Sean Fagan of Pioneer Bushcraft brings the outdoors to life as he shares his musings on trees and why it is he loves them so.
“…and there were sunsets where trees stood hushed and patient”
Lets face it – it’s hard to do bushcraft and many other outdoor activities without becoming, at the very least, besotted with trees. Trees are fundamental to many ecosystems – they provide shelter and food to a myriad of life forms, they are even silent partners to many mushroom species.
On a practical level – trees are one of the most important resources for bushcrafters – fuel, carving wood, weapons, traps, food, shelter material, cordage, even medicine. The list is long and wondrous. Bushcraft is many things – but at its root is the study of nature – wild nature. It’s also about enjoying and appreciating nature.
I’ve put together some of my musings about trees – because if you are around trees long enough, sooner or later, you’ll consider them as friends. I know I do.
The miracle of photosynthesis
I’ve been around trees for years – and I’m still occasionally taken aback with the idea of leaves harnessing light. Light that is cast out by the old sun some 150 million kilometres away. This cosmic, vagabond light – scattering throughout the dark vastness of space at phenomenal speed. Only a minuscule amount of the total sunlight emitted is absorbed within delicate but determined blades of green on our wondrous planet, earth. Here, on our planet, countless rustling leaves conspire to conjure from light, carbon dioxide and water – a commonplace miracle…trees!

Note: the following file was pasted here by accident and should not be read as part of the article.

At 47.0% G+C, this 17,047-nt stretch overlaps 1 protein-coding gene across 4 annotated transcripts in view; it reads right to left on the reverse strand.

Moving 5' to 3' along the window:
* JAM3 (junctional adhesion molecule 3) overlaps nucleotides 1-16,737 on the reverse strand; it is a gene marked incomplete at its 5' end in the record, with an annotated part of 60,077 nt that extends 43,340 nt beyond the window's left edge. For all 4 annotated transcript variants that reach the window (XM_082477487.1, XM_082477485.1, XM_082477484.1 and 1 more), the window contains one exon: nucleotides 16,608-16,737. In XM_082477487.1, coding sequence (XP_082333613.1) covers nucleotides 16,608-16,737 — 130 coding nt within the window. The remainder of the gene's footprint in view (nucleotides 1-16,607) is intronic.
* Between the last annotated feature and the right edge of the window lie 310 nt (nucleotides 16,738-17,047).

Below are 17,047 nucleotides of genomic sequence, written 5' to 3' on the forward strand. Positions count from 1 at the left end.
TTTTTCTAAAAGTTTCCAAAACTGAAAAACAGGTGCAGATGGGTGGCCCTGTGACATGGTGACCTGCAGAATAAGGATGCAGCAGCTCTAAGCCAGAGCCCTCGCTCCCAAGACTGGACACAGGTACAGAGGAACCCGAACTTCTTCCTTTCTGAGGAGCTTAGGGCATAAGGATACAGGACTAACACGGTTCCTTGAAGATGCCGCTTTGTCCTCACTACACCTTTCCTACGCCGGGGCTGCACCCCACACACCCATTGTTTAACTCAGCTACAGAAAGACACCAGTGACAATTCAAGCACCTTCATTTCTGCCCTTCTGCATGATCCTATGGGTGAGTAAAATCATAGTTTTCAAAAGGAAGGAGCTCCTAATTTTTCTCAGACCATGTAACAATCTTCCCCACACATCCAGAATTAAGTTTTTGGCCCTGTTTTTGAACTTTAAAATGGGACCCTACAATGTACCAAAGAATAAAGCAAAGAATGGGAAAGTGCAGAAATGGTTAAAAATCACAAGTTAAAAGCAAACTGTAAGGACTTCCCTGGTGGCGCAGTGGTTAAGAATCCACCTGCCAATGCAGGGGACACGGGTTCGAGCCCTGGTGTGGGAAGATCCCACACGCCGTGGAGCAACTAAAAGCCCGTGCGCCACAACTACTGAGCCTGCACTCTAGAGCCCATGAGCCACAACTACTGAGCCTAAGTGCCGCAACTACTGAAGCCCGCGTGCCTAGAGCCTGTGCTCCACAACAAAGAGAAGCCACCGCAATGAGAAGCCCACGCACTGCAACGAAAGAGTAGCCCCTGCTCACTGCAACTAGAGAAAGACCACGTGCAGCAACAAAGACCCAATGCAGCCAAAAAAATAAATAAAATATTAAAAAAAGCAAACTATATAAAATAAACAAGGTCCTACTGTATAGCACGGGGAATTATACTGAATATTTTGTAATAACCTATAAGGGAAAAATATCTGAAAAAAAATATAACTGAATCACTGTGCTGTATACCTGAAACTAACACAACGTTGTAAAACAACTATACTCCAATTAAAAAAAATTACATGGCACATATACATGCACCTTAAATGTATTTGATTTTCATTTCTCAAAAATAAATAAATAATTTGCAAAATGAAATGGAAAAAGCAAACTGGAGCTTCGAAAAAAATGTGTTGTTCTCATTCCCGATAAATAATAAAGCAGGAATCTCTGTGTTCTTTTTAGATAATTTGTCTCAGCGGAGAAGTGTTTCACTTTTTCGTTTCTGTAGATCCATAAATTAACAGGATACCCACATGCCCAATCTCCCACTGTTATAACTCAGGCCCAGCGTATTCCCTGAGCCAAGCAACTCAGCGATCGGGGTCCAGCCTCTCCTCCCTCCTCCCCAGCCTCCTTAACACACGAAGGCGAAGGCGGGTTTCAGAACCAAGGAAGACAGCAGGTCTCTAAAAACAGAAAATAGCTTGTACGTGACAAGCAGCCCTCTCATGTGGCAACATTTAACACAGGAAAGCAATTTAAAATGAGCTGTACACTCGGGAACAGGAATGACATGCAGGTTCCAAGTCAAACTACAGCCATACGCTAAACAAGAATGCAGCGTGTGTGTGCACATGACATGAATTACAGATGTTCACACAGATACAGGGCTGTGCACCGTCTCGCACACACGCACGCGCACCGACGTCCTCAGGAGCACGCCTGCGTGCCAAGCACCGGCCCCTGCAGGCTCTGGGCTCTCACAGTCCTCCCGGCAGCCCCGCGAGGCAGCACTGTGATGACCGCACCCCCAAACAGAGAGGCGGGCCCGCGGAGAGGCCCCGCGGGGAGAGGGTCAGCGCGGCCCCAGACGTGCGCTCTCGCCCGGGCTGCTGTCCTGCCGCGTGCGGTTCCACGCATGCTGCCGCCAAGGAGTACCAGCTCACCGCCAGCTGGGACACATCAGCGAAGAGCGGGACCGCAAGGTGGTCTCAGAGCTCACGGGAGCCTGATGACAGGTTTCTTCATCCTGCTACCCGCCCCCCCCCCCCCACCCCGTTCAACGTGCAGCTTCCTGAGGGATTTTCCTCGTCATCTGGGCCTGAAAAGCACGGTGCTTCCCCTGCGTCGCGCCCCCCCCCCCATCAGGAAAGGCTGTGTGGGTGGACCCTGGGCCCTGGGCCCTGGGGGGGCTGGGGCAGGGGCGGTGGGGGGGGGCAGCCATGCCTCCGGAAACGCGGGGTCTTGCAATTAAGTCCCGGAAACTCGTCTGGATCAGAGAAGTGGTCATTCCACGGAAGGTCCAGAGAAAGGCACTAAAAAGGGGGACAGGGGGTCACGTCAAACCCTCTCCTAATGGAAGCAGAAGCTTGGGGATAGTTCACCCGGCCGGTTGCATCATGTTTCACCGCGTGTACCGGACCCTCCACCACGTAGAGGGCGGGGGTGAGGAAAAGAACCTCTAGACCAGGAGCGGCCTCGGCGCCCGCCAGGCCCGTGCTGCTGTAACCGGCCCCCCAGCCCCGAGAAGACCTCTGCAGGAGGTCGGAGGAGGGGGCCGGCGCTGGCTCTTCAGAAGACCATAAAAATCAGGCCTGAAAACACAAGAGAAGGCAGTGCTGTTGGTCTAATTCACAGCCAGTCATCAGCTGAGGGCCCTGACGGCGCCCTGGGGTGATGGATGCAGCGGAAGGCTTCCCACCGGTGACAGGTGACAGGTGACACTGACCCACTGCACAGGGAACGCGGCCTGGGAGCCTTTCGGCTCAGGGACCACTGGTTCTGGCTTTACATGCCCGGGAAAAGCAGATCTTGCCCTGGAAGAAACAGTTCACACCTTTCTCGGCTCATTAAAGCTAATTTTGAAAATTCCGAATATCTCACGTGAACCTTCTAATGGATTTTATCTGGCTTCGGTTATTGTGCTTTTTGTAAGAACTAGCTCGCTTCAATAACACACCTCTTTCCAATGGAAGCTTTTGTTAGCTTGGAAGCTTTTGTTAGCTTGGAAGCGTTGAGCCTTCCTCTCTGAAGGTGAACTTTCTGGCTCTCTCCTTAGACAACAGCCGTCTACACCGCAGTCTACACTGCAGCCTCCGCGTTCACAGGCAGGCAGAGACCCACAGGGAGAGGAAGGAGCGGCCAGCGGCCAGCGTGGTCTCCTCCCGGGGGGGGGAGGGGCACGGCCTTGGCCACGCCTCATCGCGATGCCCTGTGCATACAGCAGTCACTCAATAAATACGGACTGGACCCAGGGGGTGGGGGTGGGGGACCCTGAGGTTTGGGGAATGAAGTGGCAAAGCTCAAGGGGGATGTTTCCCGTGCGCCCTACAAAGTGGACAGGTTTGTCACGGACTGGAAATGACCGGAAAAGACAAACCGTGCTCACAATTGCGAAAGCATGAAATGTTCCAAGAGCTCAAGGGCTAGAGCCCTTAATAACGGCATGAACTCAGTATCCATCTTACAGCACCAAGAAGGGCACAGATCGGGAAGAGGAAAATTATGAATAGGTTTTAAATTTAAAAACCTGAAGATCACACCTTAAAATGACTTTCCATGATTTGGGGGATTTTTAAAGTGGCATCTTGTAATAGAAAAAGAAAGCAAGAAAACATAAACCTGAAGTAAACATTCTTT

Creating a masterpiece from mistakes
I’m often fond of the imperfections I come across in nature…how life, flawed but determined, gets on with the business of living – of throwing its lot into that unpredictable mix. Makes me realise more fully that evolution is an on-going, superbly-detailed, interconnected and flawed process. Failure and success interwoven into the very fabric of life.
Why did Buddha attain enlightment under a tree?
Do trees offer council to humans and other forms of life? Are they capable of filling us with quiet contentment? I don’t know… but I do know I like to be around them, near them. I especially like to be among them during a quiet night, sitting by a campfire – the moon captured among the fingertips of their long, light-hungry limbs. When one is around trees for long bouts of time a bond can be created – and it feels natural and normal in a way to consider trees as friends.
Main image by Sean Fagan (tree shadow of a lone sugar maple). Find the original post on the Pioneer Bushcraft blog.
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